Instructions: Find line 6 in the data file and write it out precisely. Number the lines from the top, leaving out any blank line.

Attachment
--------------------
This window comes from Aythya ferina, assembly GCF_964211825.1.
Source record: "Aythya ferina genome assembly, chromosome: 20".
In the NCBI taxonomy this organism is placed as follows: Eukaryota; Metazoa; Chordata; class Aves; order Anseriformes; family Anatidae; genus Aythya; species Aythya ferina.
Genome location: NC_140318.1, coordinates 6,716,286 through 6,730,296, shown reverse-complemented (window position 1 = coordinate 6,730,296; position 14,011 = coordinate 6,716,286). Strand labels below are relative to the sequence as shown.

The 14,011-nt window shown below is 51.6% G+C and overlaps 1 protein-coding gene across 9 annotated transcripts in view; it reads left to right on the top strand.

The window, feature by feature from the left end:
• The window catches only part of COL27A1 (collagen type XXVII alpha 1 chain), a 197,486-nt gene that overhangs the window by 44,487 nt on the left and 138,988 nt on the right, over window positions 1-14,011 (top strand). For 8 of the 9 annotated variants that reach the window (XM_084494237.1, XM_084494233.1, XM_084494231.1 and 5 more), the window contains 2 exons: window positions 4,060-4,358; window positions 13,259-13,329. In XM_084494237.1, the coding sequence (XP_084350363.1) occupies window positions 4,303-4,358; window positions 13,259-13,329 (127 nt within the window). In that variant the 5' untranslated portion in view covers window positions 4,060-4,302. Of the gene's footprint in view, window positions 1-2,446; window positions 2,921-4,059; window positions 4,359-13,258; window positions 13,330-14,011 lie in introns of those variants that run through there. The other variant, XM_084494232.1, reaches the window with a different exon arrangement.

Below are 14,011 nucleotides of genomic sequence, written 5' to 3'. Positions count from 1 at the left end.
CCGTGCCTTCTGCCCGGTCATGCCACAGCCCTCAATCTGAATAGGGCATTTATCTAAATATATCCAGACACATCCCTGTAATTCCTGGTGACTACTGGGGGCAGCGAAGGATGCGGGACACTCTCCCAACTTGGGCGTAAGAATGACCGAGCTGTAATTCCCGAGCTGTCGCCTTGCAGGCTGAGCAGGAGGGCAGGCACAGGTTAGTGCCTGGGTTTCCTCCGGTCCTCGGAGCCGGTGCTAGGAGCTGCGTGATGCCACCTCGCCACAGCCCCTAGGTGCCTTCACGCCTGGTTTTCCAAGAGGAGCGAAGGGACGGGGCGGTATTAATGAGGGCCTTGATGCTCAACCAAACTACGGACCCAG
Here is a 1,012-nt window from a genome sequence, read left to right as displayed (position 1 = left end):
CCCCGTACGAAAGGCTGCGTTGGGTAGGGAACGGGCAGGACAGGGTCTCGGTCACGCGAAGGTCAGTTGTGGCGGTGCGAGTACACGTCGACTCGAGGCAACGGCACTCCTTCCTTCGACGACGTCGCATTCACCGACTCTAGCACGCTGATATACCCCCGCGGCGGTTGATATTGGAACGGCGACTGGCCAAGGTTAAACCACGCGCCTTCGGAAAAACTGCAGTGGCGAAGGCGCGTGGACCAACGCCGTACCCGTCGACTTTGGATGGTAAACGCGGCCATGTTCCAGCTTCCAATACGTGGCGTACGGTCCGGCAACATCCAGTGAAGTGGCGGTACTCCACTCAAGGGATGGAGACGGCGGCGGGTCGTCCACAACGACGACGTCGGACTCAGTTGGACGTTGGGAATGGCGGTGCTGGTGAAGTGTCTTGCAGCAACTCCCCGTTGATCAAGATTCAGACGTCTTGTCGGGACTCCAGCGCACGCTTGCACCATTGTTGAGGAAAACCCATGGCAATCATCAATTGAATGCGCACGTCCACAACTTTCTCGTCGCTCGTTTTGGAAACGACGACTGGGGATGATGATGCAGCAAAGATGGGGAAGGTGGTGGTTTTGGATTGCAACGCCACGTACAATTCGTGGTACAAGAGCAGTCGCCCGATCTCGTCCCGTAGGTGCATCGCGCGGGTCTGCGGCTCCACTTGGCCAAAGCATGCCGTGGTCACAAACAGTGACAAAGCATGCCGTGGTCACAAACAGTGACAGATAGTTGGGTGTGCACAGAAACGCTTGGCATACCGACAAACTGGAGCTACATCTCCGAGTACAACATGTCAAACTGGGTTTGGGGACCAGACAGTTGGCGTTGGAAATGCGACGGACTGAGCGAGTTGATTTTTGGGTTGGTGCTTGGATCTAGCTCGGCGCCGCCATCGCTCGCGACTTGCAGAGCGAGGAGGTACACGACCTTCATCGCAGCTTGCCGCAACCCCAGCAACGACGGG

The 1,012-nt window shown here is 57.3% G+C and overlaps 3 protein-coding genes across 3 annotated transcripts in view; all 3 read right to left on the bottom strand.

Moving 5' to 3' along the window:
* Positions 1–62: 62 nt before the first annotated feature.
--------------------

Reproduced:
The window, feature by feature from the left end: